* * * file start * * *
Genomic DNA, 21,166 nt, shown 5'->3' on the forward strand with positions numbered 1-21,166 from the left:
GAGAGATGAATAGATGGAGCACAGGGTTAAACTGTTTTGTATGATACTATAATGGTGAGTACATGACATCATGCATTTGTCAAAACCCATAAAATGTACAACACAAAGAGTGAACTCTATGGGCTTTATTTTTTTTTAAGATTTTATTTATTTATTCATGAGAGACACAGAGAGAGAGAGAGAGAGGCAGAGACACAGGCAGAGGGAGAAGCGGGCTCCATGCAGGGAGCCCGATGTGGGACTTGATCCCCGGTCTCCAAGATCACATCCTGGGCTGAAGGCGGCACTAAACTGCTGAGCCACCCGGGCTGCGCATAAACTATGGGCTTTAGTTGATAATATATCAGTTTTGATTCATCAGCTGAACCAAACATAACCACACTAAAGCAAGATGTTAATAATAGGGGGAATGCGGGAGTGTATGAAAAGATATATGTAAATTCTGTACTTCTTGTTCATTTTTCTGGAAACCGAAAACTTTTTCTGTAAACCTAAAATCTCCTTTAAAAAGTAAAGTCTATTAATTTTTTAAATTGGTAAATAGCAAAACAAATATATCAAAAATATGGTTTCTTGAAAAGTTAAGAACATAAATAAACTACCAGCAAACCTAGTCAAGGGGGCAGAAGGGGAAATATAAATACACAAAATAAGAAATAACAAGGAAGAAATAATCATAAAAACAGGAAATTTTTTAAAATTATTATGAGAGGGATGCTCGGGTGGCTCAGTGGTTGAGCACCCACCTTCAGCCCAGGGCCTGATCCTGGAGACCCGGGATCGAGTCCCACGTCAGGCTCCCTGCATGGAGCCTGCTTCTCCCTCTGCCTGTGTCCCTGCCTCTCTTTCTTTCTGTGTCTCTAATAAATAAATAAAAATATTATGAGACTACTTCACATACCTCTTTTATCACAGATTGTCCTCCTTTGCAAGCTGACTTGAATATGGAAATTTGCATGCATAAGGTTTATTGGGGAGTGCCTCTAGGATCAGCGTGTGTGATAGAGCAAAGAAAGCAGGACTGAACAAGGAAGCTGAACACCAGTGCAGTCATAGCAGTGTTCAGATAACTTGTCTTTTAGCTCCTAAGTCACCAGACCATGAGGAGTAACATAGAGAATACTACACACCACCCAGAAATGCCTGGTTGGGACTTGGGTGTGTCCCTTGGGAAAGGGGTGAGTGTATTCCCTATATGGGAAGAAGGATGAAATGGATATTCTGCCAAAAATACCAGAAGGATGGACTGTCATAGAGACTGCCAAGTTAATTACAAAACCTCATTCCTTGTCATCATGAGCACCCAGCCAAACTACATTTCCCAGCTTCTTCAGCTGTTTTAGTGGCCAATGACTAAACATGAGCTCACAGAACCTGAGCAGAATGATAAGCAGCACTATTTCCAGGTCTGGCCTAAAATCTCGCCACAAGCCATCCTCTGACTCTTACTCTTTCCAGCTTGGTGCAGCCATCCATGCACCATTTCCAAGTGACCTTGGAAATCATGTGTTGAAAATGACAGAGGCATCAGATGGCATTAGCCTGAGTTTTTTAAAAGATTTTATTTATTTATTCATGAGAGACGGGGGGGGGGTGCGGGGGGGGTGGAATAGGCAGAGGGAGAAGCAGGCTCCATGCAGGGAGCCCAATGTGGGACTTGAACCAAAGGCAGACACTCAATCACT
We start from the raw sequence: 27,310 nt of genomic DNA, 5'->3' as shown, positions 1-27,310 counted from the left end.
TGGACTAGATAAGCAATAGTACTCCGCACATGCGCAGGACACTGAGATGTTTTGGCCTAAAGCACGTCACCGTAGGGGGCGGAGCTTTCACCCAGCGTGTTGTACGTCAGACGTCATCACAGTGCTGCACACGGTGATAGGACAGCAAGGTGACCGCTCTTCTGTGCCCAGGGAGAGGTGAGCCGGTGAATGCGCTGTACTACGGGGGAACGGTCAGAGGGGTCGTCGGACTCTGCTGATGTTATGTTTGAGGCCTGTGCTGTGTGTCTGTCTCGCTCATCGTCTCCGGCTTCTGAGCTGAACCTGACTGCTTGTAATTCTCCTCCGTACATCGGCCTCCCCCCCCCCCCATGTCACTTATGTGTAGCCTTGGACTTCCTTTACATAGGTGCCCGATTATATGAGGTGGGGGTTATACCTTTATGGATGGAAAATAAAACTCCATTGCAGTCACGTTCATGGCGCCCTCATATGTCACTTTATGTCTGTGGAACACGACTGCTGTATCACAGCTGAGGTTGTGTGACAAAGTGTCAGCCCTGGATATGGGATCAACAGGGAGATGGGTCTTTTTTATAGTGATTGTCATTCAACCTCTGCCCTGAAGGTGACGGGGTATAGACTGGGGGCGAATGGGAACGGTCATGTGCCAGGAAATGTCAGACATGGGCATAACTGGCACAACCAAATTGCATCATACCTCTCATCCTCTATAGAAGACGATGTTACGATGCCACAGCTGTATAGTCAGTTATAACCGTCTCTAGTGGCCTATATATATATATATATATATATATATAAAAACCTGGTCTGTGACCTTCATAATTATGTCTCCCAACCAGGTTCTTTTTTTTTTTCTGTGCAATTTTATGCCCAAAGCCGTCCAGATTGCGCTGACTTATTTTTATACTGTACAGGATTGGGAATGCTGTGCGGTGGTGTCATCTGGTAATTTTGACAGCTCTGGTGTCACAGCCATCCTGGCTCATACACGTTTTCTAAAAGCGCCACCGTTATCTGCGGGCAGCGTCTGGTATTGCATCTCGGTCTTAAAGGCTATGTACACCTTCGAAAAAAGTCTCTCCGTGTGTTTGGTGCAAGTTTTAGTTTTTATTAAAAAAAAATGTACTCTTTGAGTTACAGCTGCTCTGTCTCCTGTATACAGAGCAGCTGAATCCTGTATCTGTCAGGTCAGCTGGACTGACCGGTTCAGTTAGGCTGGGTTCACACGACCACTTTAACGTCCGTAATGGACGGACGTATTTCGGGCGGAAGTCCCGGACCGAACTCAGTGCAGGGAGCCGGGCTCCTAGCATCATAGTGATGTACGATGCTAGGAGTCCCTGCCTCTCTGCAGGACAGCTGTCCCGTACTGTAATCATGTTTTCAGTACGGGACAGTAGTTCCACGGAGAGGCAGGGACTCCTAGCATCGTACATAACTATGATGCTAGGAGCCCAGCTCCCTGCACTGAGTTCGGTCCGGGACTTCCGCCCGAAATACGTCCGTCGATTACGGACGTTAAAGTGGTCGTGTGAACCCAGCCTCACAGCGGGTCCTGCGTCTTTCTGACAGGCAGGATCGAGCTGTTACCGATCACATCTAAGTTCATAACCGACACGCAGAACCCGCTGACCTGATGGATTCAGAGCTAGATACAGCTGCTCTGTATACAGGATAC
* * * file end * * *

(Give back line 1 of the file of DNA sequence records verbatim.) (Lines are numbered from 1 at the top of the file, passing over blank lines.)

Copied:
Genomic DNA, 21,166 nt, shown 5'->3' on the forward strand with positions numbered 1-21,166 from the left: